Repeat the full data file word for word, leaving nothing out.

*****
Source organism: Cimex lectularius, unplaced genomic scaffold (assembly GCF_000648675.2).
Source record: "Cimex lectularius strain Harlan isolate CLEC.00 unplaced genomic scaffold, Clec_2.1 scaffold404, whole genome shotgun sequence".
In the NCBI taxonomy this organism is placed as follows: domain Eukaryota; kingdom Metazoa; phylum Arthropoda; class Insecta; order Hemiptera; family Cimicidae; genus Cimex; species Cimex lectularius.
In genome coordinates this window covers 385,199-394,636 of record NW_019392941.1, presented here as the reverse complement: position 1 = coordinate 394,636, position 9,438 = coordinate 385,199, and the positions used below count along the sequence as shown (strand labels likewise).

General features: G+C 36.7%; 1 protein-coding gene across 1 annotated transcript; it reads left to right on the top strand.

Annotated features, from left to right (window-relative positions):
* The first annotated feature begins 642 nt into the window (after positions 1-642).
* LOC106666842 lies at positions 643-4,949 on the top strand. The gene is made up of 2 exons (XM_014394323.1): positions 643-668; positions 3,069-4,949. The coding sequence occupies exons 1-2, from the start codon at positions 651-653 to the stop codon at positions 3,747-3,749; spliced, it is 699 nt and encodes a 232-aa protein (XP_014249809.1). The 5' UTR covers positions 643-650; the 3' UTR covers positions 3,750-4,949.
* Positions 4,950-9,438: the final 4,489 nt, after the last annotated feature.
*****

Source organism: Cimex lectularius, unplaced genomic scaffold (assembly GCF_000648675.2).
Source record: "Cimex lectularius strain Harlan isolate CLEC.00 unplaced genomic scaffold, Clec_2.1 scaffold404, whole genome shotgun sequence".
In the NCBI taxonomy this organism is placed as follows: domain Eukaryota; kingdom Metazoa; phylum Arthropoda; class Insecta; order Hemiptera; family Cimicidae; genus Cimex; species Cimex lectularius.
In genome coordinates this window covers 385,199-394,636 of record NW_019392941.1, presented here as the reverse complement: position 1 = coordinate 394,636, position 9,438 = coordinate 385,199, and the positions used below count along the sequence as shown (strand labels likewise).

General features: G+C 36.7%; 1 protein-coding gene across 1 annotated transcript; it reads left to right on the top strand.

Annotated features, from left to right (window-relative positions):
* The first annotated feature begins 642 nt into the window (after positions 1-642).
* LOC106666842 lies at positions 643-4,949 on the top strand. The gene is made up of 2 exons (XM_014394323.1): positions 643-668; positions 3,069-4,949. The coding sequence occupies exons 1-2, from the start codon at positions 651-653 to the stop codon at positions 3,747-3,749; spliced, it is 699 nt and encodes a 232-aa protein (XP_014249809.1). The 5' UTR covers positions 643-650; the 3' UTR covers positions 3,750-4,949.
* Positions 4,950-9,438: the final 4,489 nt, after the last annotated feature.